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Bob Iger says Disney is 'dramatically' cutting investment in traditional TV

Disney (DIS) CEO Bob Iger said the media giant plans to "pretty dramatically" reduce its investments in linear television as the company works to make its streaming unit a consistently profitable division.

Last summer, Iger said he would take an "expansive" look at the entertainment giant's traditional TV assets, signaling the potential for strategic options that could include a sale.

That ultimately did not come to fruition, with Iger saying Wednesday that the company determined in its analysis that linear "is not going to be a growth business but it could become an important component to our ability to engage with the consumer."

Iger said Dana Walden, who oversees Disney's television studios, and Jimmy Pitaro, who leads ESPN, have been tasked with reducing traditional network investments while also "seamlessly" managing the streaming businesses.


"You've got the same executives managing both, and their goal is to drive bottom-line growth," he said while speaking at a MoffettNathanson investor conference.

One example of this duality includes placing episodes of "Grey's Anatomy" and "Abbott Elementary," which air on ABC, onto the Hulu platform "pretty quickly" — or in some cases simultaneously.

The audiences, Iger said, are different, with ABC's being "older" than Hulu's. "We're basically aggregating greater audiences and we're amortizing costs," he added.

Although the executive said he still expects erosion when it comes to linear TV subscribers, the segment will "continue to drive profitability because we're managing our costs so effectively."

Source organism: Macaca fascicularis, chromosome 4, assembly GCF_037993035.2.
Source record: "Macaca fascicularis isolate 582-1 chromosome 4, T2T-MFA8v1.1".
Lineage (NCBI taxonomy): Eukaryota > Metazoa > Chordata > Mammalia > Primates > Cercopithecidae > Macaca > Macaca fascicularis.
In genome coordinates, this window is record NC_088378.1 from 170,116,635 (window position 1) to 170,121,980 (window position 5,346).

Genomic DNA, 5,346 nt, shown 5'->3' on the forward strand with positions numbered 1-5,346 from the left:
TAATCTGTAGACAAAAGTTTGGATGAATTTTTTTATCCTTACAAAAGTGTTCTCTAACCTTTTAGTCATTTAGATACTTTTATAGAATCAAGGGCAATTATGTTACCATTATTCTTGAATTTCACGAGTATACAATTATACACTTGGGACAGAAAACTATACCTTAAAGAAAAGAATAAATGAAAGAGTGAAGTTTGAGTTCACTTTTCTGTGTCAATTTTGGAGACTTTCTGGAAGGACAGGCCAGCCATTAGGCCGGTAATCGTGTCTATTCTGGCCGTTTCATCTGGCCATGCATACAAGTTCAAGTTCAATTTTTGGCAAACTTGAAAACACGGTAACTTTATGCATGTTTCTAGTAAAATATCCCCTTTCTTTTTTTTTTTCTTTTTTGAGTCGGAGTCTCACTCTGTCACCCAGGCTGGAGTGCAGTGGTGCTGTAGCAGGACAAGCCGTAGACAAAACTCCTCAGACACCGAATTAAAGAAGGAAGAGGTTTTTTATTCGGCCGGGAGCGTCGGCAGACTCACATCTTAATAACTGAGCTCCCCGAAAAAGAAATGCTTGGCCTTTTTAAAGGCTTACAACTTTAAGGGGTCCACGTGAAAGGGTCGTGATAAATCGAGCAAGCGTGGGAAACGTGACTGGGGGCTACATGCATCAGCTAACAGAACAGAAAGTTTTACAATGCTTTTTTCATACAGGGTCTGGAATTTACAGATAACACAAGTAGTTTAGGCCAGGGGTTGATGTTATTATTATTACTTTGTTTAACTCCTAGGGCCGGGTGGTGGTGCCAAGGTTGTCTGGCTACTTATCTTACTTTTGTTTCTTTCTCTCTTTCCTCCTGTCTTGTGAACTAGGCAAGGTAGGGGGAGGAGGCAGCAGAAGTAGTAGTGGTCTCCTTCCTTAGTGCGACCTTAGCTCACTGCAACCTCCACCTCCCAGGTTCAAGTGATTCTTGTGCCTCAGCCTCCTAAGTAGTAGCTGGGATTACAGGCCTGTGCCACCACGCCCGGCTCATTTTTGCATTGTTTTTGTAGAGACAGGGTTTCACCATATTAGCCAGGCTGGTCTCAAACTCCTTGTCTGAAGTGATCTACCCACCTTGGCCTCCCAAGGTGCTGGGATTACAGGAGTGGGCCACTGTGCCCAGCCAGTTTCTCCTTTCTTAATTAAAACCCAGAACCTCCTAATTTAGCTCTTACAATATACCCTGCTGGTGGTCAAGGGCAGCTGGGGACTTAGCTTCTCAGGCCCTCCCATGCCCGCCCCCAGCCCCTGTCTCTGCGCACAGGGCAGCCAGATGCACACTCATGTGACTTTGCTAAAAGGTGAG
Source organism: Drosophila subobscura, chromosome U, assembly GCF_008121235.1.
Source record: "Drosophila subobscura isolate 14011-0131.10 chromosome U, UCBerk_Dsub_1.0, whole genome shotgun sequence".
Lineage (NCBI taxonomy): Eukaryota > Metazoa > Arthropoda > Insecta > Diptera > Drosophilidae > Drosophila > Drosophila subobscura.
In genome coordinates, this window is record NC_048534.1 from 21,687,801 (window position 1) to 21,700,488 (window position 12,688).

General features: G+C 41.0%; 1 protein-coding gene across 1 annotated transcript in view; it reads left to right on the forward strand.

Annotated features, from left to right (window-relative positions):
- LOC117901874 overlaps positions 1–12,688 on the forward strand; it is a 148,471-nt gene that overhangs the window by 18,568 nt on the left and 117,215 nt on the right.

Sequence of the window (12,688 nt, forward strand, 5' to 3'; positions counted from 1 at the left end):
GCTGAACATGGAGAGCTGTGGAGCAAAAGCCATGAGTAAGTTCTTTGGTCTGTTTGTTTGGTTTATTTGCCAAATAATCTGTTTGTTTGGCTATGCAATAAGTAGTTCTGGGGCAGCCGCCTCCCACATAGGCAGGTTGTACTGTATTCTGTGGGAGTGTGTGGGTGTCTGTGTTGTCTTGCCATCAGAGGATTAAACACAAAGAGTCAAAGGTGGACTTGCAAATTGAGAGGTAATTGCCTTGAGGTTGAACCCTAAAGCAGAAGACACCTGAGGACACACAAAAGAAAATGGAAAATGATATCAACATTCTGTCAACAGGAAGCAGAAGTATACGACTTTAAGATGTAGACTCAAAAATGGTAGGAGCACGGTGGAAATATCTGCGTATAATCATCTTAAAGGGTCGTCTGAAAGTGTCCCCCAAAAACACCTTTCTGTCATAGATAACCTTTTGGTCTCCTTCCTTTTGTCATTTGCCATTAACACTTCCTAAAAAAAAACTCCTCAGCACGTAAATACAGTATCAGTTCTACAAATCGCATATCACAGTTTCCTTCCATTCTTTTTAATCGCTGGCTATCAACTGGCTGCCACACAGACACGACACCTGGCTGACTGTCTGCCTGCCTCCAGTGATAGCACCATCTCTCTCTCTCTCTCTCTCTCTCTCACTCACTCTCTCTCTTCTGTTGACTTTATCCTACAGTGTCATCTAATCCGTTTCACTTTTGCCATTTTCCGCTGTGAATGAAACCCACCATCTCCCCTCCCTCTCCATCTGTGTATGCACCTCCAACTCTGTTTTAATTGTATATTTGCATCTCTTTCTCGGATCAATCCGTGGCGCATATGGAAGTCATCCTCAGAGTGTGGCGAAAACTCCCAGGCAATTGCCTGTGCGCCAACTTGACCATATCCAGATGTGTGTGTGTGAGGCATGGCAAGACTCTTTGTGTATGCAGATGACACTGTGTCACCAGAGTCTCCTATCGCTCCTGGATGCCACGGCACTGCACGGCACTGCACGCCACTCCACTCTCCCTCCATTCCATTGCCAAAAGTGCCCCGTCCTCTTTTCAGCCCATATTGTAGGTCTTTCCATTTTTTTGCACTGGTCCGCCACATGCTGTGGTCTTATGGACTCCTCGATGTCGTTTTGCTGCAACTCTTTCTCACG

Overall, "We feel comfortable with our hand right now because we're using those networks efficiently and effectively."

Oscars show host Jimmy Kimmel poses with Bob Iger at the Governors Ball following the Oscars show at the 96th Academy Awards in Hollywood, Los Angeles, California, U.S., March 10, 2024. REUTERS/Mario Anzuoni
Oscars show host Jimmy Kimmel poses with Bob Iger at the Governors Ball following the Oscars show at the 96th Academy Awards in Hollywood, Calif., March 10, 2024. (REUTERS/Mario Anzuoni) (REUTERS / Reuters)

Linear networks have been a pain point for legacy media giants across the board as a dismal ad environment drags on revenue, coupled with the mass exodus of pay TV consumers.

Prior to the cord-cutting phenomenon, linear advertising and cable affiliate fees had consistently boosted revenues. But as ad buyers now flee traditional TV channels in favor of digital options like streaming, companies are beginning to realize that they may never see the same level of returns.

Domestic operating income at ESPN fell 9% year over year to $780 million, dragged down by lower affiliate revenue and fewer subscribers as more consumers cut the cord, Disney reveled in its fiscal second quarter earnings results.

It was a similar story for domestic linear network revenue within the entertainment division, which fell 11% year over year in the quarter. Operating income within the segment dropped 18%. This was also blamed on lower affiliate revenue, along with a decline in advertising revenue.

Streaming, on the other hand, turned a corner with the direct-to-consumer (DTC) portion of its entertainment segment, which includes Disney+ and Hulu, posting operating income of $47 million, compared to a loss of $587 million in the prior-year period.

Still, all show business these days is tough, and the company warned it expects some DTC results in the entertainment segment to be in the red in the third quarter. But Disney expects full streaming profitability by the fourth quarter of this year.

Alexandra Canal is a Senior Reporter at Yahoo Finance. Follow her on X @allie_canal, LinkedIn, and email her at

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